For those with severe reactions, the ingredient label will indicate if the food was manufactured in a facility where it may come into contact with tree nuts, even though it does not contain the nut itself.

Patients who have exhibited severe allergic reactions to pistachios, like anaphylaxis or asthma symptoms, should always carry an Epi-pen with them. (check price on amazon)

This device contains epinephrine, which can reverse the symptoms of severe allergic reactions. Patients and their caregivers should read the directions on the device so that they will know how to use it in an emergency situation.

They should also periodically check the device to make sure it is not damaged or that the medication has not expired.

Minor skin reactions and eczema can be treated with over the counter antihistamine creams and ointments. These should be applied according to the manufacturer’s directions.

Oral antihistamines can also be taken for skin reactions to alleviate persistent itching.

For more persistent skin issues related to pistachio allergy, a trip to the doctor may be necessary.

A physician can prescribe either oral or topical steroids to help alleviate symptoms. For people who experience breathing issues, like asthma, after exposure to pistachios, there are specific medications that can help.

A rescue inhaler, usually containing albuterol, can help to open breathing passages after exposure. If asthmatic symptoms are not helped by the inhaler, a trip to the emergency room to ensure a patient’s airways remain open may be necessary.

Most other symptoms, particularly gastrointestinal issues, will resolve on their own. If caring for a child, make sure there is no swelling of the throat and that their breathing is normal until symptoms resolve.

 

Doctor accessories and medicationsCurrent Research

Food allergies are affecting more and more people, particularly children.

Although the current therapies for these types of allergies are focused on limiting exposure and treating symptoms, new research is being conducted on preventing or eliminating the allergy itself.

The pistachio allergy itself is caused, essentially, by an overactive immune system.

According to an article published by the Allergy, Asthma, and Immunology Research, most research is focused on looking at the immune system and designing therapies focused on that subject.(5)

For example, immunotherapy, or allergy shots, have been used for decades in treating patients with respiratory allergies. These shots have not been as effective for treating patients with food allergies because the shots themselves cause reactions in patients.

Newer research is looking at ways to deliver this therapy to patients so that the method of injection is eliminated.

A promising development in the cure of pistachio nut allergy is a small, ongoing study being conducted. The study is using oral immunotherapy of tree nuts and walnuts in the hopes of desensitizing individuals with these types of allergies.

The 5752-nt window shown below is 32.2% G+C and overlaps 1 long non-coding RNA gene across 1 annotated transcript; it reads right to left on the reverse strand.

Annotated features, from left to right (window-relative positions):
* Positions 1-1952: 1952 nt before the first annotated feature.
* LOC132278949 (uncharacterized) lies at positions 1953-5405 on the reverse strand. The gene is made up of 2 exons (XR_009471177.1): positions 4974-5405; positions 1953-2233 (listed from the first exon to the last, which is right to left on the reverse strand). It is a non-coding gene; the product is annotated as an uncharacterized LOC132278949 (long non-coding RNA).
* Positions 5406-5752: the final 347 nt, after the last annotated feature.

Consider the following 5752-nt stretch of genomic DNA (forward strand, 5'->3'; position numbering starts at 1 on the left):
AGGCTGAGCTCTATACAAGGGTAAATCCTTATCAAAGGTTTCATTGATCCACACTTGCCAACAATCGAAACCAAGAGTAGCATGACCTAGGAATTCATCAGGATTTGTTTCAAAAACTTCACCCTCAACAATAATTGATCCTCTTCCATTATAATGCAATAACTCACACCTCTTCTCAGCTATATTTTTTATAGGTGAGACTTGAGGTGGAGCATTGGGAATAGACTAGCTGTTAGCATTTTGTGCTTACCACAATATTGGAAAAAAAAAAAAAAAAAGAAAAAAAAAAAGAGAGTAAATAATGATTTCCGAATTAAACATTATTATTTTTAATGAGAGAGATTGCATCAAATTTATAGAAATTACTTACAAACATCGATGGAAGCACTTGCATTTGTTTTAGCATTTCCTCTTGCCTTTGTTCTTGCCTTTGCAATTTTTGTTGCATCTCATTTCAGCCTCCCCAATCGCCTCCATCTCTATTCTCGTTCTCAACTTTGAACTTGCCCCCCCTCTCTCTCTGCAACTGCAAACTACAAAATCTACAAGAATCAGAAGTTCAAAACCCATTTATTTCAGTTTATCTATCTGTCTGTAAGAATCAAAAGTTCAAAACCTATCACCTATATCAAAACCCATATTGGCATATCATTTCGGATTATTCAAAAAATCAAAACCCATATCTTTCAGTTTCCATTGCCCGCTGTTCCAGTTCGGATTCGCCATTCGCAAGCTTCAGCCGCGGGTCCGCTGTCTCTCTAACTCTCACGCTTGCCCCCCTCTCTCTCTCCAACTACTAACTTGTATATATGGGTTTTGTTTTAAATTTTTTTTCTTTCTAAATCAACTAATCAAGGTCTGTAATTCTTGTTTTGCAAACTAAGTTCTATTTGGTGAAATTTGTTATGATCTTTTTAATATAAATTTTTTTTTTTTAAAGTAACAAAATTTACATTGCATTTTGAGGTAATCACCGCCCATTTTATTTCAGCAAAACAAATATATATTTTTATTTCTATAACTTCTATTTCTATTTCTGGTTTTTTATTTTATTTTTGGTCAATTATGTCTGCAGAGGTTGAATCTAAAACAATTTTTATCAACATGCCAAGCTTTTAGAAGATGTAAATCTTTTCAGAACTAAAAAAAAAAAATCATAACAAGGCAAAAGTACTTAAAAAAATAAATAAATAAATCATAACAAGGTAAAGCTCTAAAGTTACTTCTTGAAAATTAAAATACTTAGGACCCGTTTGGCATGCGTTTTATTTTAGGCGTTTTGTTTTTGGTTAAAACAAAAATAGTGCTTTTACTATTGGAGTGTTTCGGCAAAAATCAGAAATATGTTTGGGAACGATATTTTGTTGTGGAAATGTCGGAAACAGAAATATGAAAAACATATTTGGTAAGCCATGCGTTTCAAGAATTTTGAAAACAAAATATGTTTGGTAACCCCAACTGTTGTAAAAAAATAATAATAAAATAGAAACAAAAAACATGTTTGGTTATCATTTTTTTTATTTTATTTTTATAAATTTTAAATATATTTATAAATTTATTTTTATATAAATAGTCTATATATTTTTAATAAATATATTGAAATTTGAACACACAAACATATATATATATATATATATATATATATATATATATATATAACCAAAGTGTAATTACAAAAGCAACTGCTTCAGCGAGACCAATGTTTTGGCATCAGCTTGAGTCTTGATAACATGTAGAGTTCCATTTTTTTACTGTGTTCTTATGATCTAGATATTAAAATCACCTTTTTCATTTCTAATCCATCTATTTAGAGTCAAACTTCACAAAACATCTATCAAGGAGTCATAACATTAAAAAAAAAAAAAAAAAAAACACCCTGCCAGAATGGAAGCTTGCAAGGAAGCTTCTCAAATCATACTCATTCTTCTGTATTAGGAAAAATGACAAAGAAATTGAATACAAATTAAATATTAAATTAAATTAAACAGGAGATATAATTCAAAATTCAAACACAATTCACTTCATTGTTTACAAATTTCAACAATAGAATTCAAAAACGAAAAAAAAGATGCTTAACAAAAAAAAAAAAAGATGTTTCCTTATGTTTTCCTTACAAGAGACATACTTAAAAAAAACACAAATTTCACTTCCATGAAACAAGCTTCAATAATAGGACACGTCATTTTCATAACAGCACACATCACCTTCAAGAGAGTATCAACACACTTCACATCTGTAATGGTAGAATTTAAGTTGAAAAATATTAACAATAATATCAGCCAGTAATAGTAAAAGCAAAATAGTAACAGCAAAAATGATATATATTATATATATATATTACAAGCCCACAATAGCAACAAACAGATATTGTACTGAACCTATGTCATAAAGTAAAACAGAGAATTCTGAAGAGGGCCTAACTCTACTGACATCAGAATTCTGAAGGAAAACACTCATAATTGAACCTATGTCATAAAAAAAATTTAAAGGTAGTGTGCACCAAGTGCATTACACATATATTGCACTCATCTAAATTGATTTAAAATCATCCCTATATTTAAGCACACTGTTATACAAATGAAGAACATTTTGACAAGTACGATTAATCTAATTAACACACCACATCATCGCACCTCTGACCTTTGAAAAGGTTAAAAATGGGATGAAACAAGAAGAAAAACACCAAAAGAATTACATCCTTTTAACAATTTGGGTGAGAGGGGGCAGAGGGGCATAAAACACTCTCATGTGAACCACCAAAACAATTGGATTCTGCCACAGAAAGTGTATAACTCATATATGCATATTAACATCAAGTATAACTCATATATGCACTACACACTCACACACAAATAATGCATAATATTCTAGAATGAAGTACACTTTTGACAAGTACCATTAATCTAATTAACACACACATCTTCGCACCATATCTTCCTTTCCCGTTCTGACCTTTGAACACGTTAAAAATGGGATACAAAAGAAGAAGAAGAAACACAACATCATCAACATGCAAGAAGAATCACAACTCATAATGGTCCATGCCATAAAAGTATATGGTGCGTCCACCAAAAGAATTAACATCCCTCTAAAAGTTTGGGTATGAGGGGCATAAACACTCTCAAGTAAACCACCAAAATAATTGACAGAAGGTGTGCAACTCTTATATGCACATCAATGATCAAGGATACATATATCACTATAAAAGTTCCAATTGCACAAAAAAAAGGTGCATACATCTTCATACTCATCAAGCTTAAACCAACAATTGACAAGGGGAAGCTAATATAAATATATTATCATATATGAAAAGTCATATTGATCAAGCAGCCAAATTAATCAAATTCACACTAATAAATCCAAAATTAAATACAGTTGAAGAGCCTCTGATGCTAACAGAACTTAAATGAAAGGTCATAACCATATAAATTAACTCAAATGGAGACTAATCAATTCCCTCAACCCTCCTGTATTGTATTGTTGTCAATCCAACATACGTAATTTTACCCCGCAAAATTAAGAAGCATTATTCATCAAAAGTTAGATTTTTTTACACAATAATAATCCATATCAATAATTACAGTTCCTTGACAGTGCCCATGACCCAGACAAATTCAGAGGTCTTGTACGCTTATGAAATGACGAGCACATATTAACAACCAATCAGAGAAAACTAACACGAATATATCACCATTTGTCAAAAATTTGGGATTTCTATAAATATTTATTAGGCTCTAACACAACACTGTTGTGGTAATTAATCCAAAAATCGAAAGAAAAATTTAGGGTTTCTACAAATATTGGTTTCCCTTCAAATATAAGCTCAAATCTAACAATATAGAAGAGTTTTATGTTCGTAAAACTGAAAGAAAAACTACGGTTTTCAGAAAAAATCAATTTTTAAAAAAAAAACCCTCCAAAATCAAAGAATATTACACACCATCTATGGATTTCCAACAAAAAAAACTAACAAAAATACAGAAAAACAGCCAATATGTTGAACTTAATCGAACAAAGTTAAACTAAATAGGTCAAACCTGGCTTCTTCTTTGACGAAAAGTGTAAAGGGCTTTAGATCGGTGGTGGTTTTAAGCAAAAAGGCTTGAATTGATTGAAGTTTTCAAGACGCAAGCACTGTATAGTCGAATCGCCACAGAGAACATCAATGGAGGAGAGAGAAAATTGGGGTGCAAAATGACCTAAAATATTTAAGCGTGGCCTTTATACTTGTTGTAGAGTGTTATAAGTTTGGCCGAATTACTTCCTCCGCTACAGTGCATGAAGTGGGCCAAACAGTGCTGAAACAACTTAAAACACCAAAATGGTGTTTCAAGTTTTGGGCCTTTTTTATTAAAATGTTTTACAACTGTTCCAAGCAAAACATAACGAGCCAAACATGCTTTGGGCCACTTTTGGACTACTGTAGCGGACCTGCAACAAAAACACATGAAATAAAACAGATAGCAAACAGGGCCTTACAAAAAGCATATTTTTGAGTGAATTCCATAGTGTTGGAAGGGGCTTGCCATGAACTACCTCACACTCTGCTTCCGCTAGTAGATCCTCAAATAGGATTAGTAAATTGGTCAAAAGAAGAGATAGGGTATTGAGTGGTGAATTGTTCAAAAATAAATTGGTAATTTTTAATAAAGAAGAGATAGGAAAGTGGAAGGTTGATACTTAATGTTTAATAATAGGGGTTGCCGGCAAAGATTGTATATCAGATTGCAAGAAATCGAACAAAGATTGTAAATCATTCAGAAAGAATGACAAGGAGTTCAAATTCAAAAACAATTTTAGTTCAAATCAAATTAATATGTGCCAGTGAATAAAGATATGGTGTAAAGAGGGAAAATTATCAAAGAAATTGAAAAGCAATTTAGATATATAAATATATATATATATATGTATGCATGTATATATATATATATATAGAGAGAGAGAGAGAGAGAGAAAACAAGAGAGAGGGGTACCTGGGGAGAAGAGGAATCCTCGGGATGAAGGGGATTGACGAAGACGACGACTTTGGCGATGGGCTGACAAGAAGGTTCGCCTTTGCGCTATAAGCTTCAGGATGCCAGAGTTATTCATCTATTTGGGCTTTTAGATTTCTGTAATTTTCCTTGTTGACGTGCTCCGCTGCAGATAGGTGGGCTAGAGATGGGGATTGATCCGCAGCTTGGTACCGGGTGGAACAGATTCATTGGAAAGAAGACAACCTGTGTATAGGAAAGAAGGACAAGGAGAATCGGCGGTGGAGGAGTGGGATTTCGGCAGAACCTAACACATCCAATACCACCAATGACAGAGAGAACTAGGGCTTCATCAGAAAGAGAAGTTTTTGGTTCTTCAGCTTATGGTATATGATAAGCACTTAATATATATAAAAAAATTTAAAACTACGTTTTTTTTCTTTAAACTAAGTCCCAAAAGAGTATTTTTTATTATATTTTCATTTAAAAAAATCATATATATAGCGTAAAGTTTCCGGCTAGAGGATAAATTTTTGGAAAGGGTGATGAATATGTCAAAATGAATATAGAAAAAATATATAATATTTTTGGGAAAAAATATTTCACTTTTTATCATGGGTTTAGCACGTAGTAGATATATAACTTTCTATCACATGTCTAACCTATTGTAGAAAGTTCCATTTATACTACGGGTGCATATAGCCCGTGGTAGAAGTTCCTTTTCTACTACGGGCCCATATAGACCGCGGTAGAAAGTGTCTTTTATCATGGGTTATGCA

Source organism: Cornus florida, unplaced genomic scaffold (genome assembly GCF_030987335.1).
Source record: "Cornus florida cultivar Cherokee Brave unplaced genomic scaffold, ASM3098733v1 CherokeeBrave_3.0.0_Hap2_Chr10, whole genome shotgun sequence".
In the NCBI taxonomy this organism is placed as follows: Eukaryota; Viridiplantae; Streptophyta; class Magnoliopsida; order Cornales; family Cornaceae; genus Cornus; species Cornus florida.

The American Academy of Allergy, Asthma, and Immunology writes: “Nine subjects underwent an oral food challenge by week 142. Desensitization to both walnut and a test tree nut was observed in 7 out of the 9 subjects,” said Robbie D. Pesesk, MD.

After four weeks off of walnut oral immunotherapy four out of those seven patients who were desensitized, or 57%, also demonstrated sustained unresponsiveness to walnuts and tree nuts and six out of seven subjects had sustained unresponsiveness to just walnut.” (6)

Although this is a small, limited study, the results it has illicited have been very promising.

For parents of children who have previously had a severe allergic episode to pistachios, the effects of the allergy can be tremendous.

In an article published in Clinical and Translational Allergy, a survey conducted found that some families consumed their foods separately at meal times and others would not allow their children to participate in social activities due to the fear of another episode. (7)

This is why there needs to be more research done on food allergies and how we can eliminate and cure them.

 

Conclusion

Although pistachio and other types of allergies to foods can be life threatening, knowing how to avoid pistachios and learning what to do in case of exposure can lessen the fear and anxiety surrounding it.

The important thing to understand is that hypervigilance in avoiding repeated exposures to the nut is the best course of action to take.

For those that experience severe reactions, knowing what to do if exposure happens is imperative.

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References

(1)https://www.ncbi.nlm.nih.gov/pmc/articles/PMC4414527/

(2)https://www.ncbi.nlm.nih.gov/pubmed/19851108

(3)http://www.aaaai.org/conditions-and-treatments/allergies/anaphylaxis

(4)https://www.ncbi.nlm.nih.gov/pubmed/21593580

(5)https://www.ncbi.nlm.nih.gov/pmc/articles/PMC2831568/

(6)http://www.aaaai.org/about-aaaai/newsroom/news-releases/food-allergy-immunotherapy

(7)https://ctajournal.biomedcentral.com/articles/10.1186/2045-7022-3-41